July
21
 

Don’t diss the doc?

Should doctors criticize other doctors to their patients? According to an article in the Journal of General Internal Medicine, the answer is No, or at least only very discretely. Susan McDaniel and others, from the University of Rochester Medical Center, found that about one-third of physicians with a new cancer patient criticised their colleague's care. This lack of respect and teamwork could compromise patient care, they feel:

"By passing judgment on the previous physician or treatment, the critical physician may believe that he/she is being transparent with the patient in expressing an opinion. However, patients can feel caught between two professionals, a position that may be especially distressing for patients who are facing a serious, life-threatening illness and are just beginning to realize the severity of their illness."

This is the official position of the medical profession. The American College of Physicians Ethics Manual states: “It is unethical for a physician to disparage the professional competence, knowledge, qualifications, or services of another physician to a patient or third party or to state or imply that a patient has been poorly managed or mistreated by a colleague, without substantial evidence…” 

However, the comments below a column in the New York Times which reported the conclusions of this study suggest that there is an enormous gap between what doctors think about respect and teamwork and lay people. They were quite scathing in their denunciation of a medical culture which is hostile to whistleblowing:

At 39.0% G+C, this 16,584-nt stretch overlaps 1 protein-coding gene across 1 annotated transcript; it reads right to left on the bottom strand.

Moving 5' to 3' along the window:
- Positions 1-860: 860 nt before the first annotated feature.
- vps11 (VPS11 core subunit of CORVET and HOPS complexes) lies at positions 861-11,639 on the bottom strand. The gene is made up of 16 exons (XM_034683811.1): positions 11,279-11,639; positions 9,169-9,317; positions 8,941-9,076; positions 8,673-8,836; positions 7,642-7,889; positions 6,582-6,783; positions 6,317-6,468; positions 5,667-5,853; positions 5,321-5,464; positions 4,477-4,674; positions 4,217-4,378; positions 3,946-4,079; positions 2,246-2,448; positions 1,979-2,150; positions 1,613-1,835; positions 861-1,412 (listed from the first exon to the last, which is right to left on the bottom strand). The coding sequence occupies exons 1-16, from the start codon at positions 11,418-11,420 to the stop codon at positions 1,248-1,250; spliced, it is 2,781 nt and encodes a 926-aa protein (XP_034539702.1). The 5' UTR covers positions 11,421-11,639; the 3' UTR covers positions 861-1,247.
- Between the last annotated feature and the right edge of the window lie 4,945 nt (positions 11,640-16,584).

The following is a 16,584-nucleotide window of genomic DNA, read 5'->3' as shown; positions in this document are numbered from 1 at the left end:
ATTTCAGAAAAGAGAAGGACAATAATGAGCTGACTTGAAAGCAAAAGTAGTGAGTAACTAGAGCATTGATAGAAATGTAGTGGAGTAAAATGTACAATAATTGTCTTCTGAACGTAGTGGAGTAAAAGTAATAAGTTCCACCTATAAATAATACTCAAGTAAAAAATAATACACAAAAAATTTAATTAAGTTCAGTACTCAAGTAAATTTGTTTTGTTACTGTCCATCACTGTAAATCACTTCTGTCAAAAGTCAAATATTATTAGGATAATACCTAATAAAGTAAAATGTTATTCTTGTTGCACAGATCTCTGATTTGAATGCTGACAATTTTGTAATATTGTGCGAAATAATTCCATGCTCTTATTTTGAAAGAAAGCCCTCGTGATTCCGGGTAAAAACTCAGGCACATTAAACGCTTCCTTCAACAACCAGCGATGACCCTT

"Ah, yes, the law of Omerta... In fact, not reporting a crime is a crime in itself. Your group of colleagues is a state within a state, and your allegiance to it surpasses your allegiance to the laws of the country and plain human decency. Your attitude is precisely the reason why people don't trust doctors. More openness is the solution, not covering up things in the style of the Vatican."

"The idea that physicians are being encouraged to be less critical of each other is one of the most disturbing things I have ever read. As a member of another profession that is also very reluctant to criticize its own, law, I think this article has it wrong. God bless those physicians courageous enough to testify when one of their 'own' has negligently hurt a patient."

"I submit that MDs care lots more about their reputations and incomes than they do about patients. It's just another case of misplaced loyalties for one's own benefit. Sort of like the Watergate people's loyalty to Nixon rather than the country. I suggest a required class in Med school be on hubris."



This article is published by Michael Cook and BioEdge.org under a Creative Commons licence. You may republish it or translate it free of charge with attribution for non-commercial purposes following these guidelines. If you teach at a university we ask that your department make a donation. Commercial media must contact us for permission and fees. Some articles on this site are published under different terms.

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